NICE is now recommending Novartis’ eye drug Lucentis for the treatment of diabetic macular oedema.
This reverses its previous draft guidance, which recommended against using the drug for this condition, and comes after Novartis dropped the price of its drug.
In draft guidance, Novartis’ Lucentis (ranibizumab) is now recommended as an option for treating visual impairment caused by diabetic macular oedema (DMO) – a final decision is expected by February. Currently, only laser photocoagulation is recommended for this condition.
NICE said it was now able to make this positive appraisal after the firm offered a confidential Patient Access Scheme for the drug, which lowered its price of £742.17 per injection, as well as new data that proved its efficacy in a sub-group of people with DMO.
But there are limitations - the drug is only recommended as an option for DMO if the patient has a central retinal thickness of 400 micrometres or more – if it is below this threshold, then it is not recommended for NHS funding.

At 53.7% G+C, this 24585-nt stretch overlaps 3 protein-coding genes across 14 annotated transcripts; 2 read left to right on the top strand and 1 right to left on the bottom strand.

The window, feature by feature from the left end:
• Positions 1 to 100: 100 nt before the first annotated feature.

Lucentis is already NICE-approved to treat patients with wet age-related macular oedema, a more lucrative licence, and is has proven to be one of the most costly drugs for the NHS, which spent £130 million on the treatment in 2010.
Professor Carole Longson, health technology evaluation centre director at NICE, said: “Our current guidance on the use of ranibizumab for treating visual impairment caused by diabetic macular oedema, published in November 2011, does not recommend the drug as an effective use of NHS resources.
“However, following the submission of a revised patient access scheme, we have conducted a rapid review of the original guidance. The manufacturer included updated analyses showing that ranibizumab could be expected to have a superior relative effect among people with central retinal thickness greater than 400 micrometres."
In a statement Novartis said it was "pleased NICE has recognised that Lucentis has a role to play in the management of DMO", and considers its decision ‘an important step forward’ in improving the standard of care for patients with the condition